@swaaanson Great job by you all, Thumbtack today is the role models for many service marketplaces. Just curious to understand how does one ensure repeat usage in high value categories (not on demand categories) & what metrics in you mind talk of a healthy marketplace?
Jonathan Swanson@swaaanson · President, Thumbtack
@j4uvikram The best way to ensure high repeat rate is to build a product that customers LOVE. For us, that means we need to quickly and reliably deliver 3+ quotes on every request on Thumbtack. When we do that, customers love it. But delivering reliably across 1500+ categories and 100+ cities is SUPER hard. Biggest challenge of our business. We have multiple teams working on making our product deliver reliably at all times.
Jonathan Swanson@swaaanson · President, Thumbtack
@swaaanson In terms of marketplace metrics we look at: (1) customer request growth (2) new pro acquisition (3) customer repeat rate (4) pro cohort engagement rate (5) % of requests that get 3+ quotes (our definition of a high quality experience (6) customer support speed + CSAT. And about 100+ other KPIs. ;)
Vikram@j4uvikram · Associate, Nirvana
@swaaanson Thanks a lot Jonathan, was very helpful. Will surely love to seek your insights in marketplaces further.
Erik Torenberg@eriktorenberg · Former Product Hunt
Hi @swaaanson! Thanks for taking the time to chat with us. What's something you've changed your mind on in the past 6 months?
Jonathan Swanson@swaaanson · President, Thumbtack
@eriktorenberg Fun question: This has evolved over more than 6 months but I've changed my mind pretty dramatically on how much I believe in free will. The more I've read and thought about the brain and free will the more I think people are hyper-influenced by their genetic inheritance and early upbringing. This has pretty dramatic implications for how you think about politics, justice, etc. Sam Harris has an awesome book on the topic: http://www.amazon.com/Free-Will-...
Ryan Hoover@rrhoover · Founder, Product Hunt
Hi, Jonathan! What's been the hardest challenge over the past 7 years, growing to 100 people? Side note: I left a previous startup where I joined as #10 and we grew to a similar size. Curious if you experienced some of the same challenges we did. 😊
Jonathan Swanson@swaaanson · President, Thumbtack
@rrhoover Tons of challenges! Every stage is a new challenge which is lots of the fun of startups I think. The biggest challenge for the first 5 years was just not running out of money! We only raised ~$6M the first few years so that meant taking no salary, working in a house, etc. In the last couple years we've raised $150M+ and that transition -- from tiny, intimate, scrappy startup --> really fast growing company with tons of people -- has been hard (and fun).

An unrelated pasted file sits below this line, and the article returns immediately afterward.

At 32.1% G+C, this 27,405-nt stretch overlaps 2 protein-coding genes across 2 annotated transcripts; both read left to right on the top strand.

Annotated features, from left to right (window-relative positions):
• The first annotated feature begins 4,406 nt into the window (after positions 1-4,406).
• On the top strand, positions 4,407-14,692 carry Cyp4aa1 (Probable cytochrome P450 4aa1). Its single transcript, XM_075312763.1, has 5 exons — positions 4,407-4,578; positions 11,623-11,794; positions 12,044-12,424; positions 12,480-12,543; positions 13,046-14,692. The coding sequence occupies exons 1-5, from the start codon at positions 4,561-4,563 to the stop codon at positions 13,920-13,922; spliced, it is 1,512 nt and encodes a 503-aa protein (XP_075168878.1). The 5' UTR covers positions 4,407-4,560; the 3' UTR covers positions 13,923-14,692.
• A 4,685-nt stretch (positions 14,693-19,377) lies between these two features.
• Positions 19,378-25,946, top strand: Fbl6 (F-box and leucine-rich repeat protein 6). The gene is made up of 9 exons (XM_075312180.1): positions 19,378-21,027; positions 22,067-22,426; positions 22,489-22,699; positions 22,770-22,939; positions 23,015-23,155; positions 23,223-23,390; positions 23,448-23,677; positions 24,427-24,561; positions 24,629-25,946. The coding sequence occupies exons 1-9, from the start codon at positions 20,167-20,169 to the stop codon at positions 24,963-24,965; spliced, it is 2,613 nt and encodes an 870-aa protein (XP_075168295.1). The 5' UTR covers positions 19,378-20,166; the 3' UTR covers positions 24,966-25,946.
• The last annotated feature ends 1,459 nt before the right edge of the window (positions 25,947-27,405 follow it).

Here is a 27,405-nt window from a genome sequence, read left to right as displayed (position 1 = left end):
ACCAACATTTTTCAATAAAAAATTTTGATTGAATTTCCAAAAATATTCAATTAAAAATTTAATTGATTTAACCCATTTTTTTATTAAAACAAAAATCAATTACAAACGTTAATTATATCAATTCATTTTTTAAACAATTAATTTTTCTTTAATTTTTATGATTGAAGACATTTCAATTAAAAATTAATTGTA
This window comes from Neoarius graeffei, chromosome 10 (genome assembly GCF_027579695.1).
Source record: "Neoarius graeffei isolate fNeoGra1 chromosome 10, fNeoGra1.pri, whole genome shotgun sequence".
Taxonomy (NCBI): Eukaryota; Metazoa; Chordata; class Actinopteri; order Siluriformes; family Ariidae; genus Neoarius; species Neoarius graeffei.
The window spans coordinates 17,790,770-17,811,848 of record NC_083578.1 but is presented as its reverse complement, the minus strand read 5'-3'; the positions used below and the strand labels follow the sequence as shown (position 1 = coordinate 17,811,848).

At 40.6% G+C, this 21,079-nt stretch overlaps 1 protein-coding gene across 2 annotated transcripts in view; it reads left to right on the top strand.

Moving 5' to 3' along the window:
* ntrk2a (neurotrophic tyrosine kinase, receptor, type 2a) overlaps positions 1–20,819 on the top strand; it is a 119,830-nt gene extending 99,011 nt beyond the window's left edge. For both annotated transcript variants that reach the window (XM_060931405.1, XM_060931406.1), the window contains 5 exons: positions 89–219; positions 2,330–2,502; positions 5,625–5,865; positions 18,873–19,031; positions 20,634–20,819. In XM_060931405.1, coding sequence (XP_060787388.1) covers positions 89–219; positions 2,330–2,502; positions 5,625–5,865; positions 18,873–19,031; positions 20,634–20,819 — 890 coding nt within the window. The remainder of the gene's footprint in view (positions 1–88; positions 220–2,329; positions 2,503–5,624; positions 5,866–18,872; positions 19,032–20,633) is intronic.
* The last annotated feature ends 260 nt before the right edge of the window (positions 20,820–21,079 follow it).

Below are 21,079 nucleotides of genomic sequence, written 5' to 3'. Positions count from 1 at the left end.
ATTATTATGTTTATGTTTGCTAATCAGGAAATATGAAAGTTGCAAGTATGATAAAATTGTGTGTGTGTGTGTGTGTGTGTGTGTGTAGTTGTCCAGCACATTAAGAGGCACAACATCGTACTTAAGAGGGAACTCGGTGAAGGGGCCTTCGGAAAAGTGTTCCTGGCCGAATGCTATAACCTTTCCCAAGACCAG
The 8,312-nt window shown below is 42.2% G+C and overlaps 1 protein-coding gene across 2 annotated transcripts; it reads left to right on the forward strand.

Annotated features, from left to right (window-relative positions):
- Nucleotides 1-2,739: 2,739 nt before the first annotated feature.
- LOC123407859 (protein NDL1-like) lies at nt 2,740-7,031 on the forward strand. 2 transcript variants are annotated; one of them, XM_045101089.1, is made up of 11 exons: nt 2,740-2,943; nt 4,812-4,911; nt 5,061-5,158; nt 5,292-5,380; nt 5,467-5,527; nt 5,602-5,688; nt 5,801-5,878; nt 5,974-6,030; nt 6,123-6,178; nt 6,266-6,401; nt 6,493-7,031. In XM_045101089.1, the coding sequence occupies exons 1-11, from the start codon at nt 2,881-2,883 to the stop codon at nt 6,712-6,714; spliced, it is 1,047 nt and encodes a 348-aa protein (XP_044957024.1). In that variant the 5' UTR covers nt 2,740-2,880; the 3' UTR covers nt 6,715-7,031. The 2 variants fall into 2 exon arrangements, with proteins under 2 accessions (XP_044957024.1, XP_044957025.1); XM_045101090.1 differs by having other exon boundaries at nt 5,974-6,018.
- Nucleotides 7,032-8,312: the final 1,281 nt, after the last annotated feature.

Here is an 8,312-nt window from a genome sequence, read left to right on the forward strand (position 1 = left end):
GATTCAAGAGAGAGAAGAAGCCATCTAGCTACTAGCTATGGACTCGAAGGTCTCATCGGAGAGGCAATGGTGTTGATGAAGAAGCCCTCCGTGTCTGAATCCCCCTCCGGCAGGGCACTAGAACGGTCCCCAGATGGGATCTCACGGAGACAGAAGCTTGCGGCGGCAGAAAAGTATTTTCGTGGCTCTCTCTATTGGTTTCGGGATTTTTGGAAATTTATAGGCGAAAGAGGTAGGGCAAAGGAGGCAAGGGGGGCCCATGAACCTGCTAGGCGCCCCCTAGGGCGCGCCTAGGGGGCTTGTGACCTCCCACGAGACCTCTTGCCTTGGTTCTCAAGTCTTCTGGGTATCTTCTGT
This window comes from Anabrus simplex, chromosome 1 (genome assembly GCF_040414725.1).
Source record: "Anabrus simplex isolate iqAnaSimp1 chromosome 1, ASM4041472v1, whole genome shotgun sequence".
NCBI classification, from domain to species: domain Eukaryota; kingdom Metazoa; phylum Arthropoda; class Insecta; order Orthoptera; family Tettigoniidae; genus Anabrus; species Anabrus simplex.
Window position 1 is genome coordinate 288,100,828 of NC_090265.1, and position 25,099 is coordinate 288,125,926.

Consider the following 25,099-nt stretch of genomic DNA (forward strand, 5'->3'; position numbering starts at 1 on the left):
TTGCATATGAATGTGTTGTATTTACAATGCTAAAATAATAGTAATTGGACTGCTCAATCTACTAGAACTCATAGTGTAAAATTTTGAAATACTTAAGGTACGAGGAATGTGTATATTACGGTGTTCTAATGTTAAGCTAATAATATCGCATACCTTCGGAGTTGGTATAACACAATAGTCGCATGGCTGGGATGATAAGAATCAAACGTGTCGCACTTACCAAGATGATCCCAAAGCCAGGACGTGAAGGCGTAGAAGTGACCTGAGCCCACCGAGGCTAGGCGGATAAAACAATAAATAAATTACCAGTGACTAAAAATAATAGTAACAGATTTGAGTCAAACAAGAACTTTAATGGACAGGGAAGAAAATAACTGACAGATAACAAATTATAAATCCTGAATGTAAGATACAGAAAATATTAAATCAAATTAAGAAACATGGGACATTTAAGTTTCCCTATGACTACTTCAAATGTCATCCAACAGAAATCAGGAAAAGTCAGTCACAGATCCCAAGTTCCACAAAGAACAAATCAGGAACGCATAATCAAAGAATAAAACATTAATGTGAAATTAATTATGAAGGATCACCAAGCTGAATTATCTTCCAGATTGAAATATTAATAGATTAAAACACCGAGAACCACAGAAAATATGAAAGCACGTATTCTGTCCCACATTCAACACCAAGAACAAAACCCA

Jonathan Swanson@swaaanson · President, Thumbtack
@swaaanson One of the hardest challenges has been helping early team members "grow up" with the company. Some team members are able to scale their efforts to grow from managing 3 people --> 30 people. And others aren't. And some like that transition, and some don't. Having really honest conversations with people about when it's working and when it's not is definitely the hardest part -- sometimes the person who was perfect to lead a team or effort at 50 people is not the same person at 200 people.
Jeff Needles@jsneedles · Data @ Houseparty & Maker of Things
@swaaanson Hey there! What's your morning routine? Has it changed at all as you've transitioned professionally?
Jonathan Swanson@swaaanson · President, Thumbtack
@jsneedles 1. Grab my phone. 2. Check twitter. 3. Check email. 4. (Ideally) work out.
Erik Torenberg@eriktorenberg · Former Product Hunt
What do you and your team understand about marketplaces that other people don't but could learn from?
Jonathan Swanson@swaaanson · President, Thumbtack
@eriktorenberg Lots of people who build marketplaces have a "build it and they will come" mentality. We knew from the beginning that building a marketplace would involve primarily solving user acquisition challenges -- finding and acquiring customers and professionals in 100+ cities in a scalable and affordable way. We didn't know HOW to do that when we started though! :) But we focused religiously on solving that problem for a long time. We also knew that the only way to do it scalable/affordably was to do it differently -- we needed a creative solution, a growth hack, etc. We needed a solution that no one else knew about and was using. If other people were using it then it wouldn't be as effective any more or it would be expensive. That was our key insight. We then spent the next few years hunting for our creative solution. We tried a dozen things, but the solution turned out to be roughly: crawl the web at scale (billions of pages), use machine learning to identify the websites/blogs of professionals who were a good fit from thumbtack, create a corpus of these 15M+ professionals, and use this corpus to acquire professionals programmatically online. That sentence took about 10 seconds to write but actually discovering + building that system took 3+ years. :)
Michael Cho@michael_cho · Cofounder, YAM
Hey Jonathan, thanks so much for sharing your insight/story. Could you recount the lowest point of your entrepreneurship journey and how you dealt with it?
Jonathan Swanson@swaaanson · President, Thumbtack
@micoolcho Almost running out of money during our series A fundraising process. Getting rejected dozens of times by VCs and thinking that we might have to let the entire team go = heart breaking, devastatingly discouraging, sad, and generally not awesome. It really tested us as individuals and as a team. As Warren Buffet says, "when the tide goes out, you see who is naked". Getting stretched to our limits really revealed the fault lines in the relationships of our team and fortunately we were able to bind together and really grow stronger as a team. And fortunately we made it to the other side!!
ED@aten · CEO & Designer, Merchbar.com
@swaaanson Knowing that 3 of the 4 Thumbtack founders aren't coders I was curious how that has impacted the company you've built and the way you solve problems? Any insights or advice to non-engineer founders trying to get started? PS How do you feel about Google Glass?
Jonathan Swanson@swaaanson · President, Thumbtack
@aten Well, it certainly made things harder! Especially at the beginning. In an ideal world all the founders would have studied math and CS at MIT. But we didn't and that meant we had to spend more time recruiting a world class eng team. That said, building a marketplace for local services is super operationally intense so having a couple founders who were just good generalist/problem solvers turned out to be really handy.
Jonathan Swanson@swaaanson · President, Thumbtack